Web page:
They have to work around events that are already scheduled to take place in or near NFL stadiums — events that may compete with the games, put undue stress on the playing surface, or create traffic or logistical nightmares. The league begins collecting information from the clubs in January about any events that may create scheduling conflicts.

They are also constrained by internal factors. A formula determines each team’s opponents every year, and a rotating schedule ensures that every team plays each of the other 31 at least once in a four-year period.

It takes 136 computers in a secure room to spit out every possible schedule — a process that sets the stage for the schedule-makers to begin the arduous task of picking the best possible one.

THE ANATOMY OF THE NFL SCHEDULE

The league’s 32 teams are split into two conferences — the American Football Conference (AFC) and the National Football Conference (NFC). The 16 teams in each conference are split into the East, North, South and West divisions; every division has four teams.

Here’s how each team’s opponents are set:

  • Every team plays six games against the other three teams in its division, facing off twice per season — once at home and once on the road.
The NFL's scheduling formula ensures that all teams will play every team from every division in the other conference once every four years.

The NFL's scheduling formula ensures that all teams will play every team from every division in the other conference once every four years.

  • Every team plays one game against each of the four teams from a division within its conference — two games at home and two on the road. Which division a team plays is determined by a rotation system ensuring that the teams in one division will play the teams in every other division in its conference once every three years.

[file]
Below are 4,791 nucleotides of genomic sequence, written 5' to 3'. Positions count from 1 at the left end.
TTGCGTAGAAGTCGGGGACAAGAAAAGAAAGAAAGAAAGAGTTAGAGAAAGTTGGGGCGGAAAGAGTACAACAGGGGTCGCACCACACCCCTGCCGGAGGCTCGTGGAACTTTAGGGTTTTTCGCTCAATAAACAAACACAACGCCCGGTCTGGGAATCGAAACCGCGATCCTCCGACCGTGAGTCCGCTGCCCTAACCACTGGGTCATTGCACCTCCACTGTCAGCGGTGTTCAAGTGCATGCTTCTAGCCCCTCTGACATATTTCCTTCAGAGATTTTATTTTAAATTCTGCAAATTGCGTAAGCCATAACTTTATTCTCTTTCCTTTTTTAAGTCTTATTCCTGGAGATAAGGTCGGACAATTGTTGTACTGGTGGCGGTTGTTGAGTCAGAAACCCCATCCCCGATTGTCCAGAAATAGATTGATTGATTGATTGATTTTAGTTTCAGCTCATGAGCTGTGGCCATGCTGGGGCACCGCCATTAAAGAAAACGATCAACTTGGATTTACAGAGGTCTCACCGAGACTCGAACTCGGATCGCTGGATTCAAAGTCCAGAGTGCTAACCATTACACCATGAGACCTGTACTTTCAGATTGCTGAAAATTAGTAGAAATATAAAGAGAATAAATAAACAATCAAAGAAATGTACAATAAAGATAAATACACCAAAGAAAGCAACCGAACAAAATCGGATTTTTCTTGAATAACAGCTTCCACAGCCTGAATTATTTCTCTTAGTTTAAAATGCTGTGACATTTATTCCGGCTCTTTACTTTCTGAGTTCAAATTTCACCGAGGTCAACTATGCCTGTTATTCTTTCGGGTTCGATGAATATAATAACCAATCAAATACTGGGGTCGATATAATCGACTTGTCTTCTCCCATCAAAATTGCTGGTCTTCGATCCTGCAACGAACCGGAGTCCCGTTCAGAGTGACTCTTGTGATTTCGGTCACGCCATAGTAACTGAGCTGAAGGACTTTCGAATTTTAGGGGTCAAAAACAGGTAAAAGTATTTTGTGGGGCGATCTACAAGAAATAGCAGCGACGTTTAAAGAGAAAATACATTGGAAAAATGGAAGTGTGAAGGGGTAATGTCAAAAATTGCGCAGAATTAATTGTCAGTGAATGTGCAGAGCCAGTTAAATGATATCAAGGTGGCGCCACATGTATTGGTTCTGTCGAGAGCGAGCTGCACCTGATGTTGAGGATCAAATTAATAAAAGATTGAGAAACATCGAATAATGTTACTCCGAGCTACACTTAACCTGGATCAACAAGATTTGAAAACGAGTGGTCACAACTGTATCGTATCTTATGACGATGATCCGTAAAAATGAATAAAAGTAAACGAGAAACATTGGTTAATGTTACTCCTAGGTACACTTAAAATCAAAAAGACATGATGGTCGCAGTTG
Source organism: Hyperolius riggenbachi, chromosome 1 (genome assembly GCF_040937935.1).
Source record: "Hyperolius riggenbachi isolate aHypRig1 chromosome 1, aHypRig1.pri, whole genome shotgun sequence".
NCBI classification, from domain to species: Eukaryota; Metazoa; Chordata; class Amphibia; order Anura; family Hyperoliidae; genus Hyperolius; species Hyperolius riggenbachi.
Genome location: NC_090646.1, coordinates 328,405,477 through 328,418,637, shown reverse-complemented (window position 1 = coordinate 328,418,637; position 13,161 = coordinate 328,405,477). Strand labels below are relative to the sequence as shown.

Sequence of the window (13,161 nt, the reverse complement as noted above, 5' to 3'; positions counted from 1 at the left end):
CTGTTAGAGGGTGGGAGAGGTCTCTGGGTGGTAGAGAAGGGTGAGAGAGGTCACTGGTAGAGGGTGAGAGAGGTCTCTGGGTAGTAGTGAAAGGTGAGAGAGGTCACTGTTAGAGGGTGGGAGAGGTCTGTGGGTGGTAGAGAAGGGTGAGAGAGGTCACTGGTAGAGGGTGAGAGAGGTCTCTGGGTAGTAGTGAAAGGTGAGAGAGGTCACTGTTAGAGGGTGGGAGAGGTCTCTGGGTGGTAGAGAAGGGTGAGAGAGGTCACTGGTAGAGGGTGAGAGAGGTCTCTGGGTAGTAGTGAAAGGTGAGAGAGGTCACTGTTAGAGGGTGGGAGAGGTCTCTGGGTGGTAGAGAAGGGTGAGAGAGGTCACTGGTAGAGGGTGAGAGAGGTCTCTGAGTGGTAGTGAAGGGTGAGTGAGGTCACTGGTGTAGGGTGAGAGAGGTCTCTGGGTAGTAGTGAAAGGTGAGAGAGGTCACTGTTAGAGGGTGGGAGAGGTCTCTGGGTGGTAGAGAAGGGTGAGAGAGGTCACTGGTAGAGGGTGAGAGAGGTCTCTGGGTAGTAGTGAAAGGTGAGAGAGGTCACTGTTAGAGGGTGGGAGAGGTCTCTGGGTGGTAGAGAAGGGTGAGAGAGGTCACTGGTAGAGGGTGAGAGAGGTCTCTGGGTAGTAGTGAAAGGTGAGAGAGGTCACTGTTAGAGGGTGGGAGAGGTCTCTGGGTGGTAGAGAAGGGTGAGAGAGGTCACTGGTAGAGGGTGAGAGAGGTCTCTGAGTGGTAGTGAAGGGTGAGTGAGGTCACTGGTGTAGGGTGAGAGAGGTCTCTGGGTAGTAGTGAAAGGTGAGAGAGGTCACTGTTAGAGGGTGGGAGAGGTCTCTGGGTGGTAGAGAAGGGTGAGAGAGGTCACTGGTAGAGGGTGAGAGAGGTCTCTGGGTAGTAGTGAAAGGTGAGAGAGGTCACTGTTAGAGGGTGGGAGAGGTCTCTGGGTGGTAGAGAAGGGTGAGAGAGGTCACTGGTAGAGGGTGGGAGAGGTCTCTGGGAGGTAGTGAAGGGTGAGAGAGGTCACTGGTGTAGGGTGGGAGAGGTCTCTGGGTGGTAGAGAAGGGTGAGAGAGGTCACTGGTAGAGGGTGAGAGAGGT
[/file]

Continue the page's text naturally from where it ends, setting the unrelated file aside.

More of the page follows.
• Every team plays one game against each of the four teams from a division in the other conference once per season — two games at home and two on the road. These matchups are also determined by a rotation, which ensures that all teams play every team from every division in the other conference once every four years.
  • Every team plays its remaining two games against teams from the two remaining divisions in its own conference — one game at home and the other on the road. The matchups are determined by where the teams finished in their divisions in the previous season. For example, a team that finished the previous year in third place in its division will play the third-place teams from the two other divisions in its conference.

Once every team’s opponents are set, the schedule-makers begin the process of determining when and where every game will be played.

GAME TIMES AND BROADCAST PARTNERS

The league’s five broadcast partners (CBS, Fox, NBC, NFL Network and ESPN) all want each week’s best matchups to air on their networks so they can attract the largest audiences. 

The league’s five broadcast partners (CBS, Fox, NBC, NFL Network and ESPN) all want each week’s best matchups to air on their networks so they can attract the largest audiences. 

The NFL's marquee matchups often are scheduled to air during the week’s premier time slots — Thursday, Sunday or Monday nights or the late game on Sunday afternoons. In 2015 the league will also schedule games on the Saturdays of weeks 15 and 16.

Most NFL games are played on Sunday afternoons, with early games starting at 1:05 p.m. ETand the late games starting at either 4:05 p.m. ET or 4:25 p.m. ET, depending on whether the game is part of a network doubleheader.

The Sunday afternoon games are broadcast on Fox (NFC) and CBS (AFC). Interconference games with AFC road teams are shown on CBS; those with NFC road teams are broadcast on Fox.

Over the first 16 weeks of the season, Fox and CBS will each get eight doubleheaders — meaning that one will show games during both Sunday afternoon time slots, while the other airs a game in only one. Typically they alternate doubleheader weeks; occasionally other events, like the World Series, cause them to swap weeks. While this may result in one network airing doubleheaders on consecutive weeks, the league prohibits either network from airing doubleheaders three weeks in a row.

FLEX SCHEDULES

To make sure the best matchups at the end of the season are broadcast to the largest audiences, the NFL introduced “flexible scheduling” in 2006. This involves moving a game from its scheduled Sunday afternoon slot on CBS or Fox to the prime time hours of “NBC Sunday Night Football.”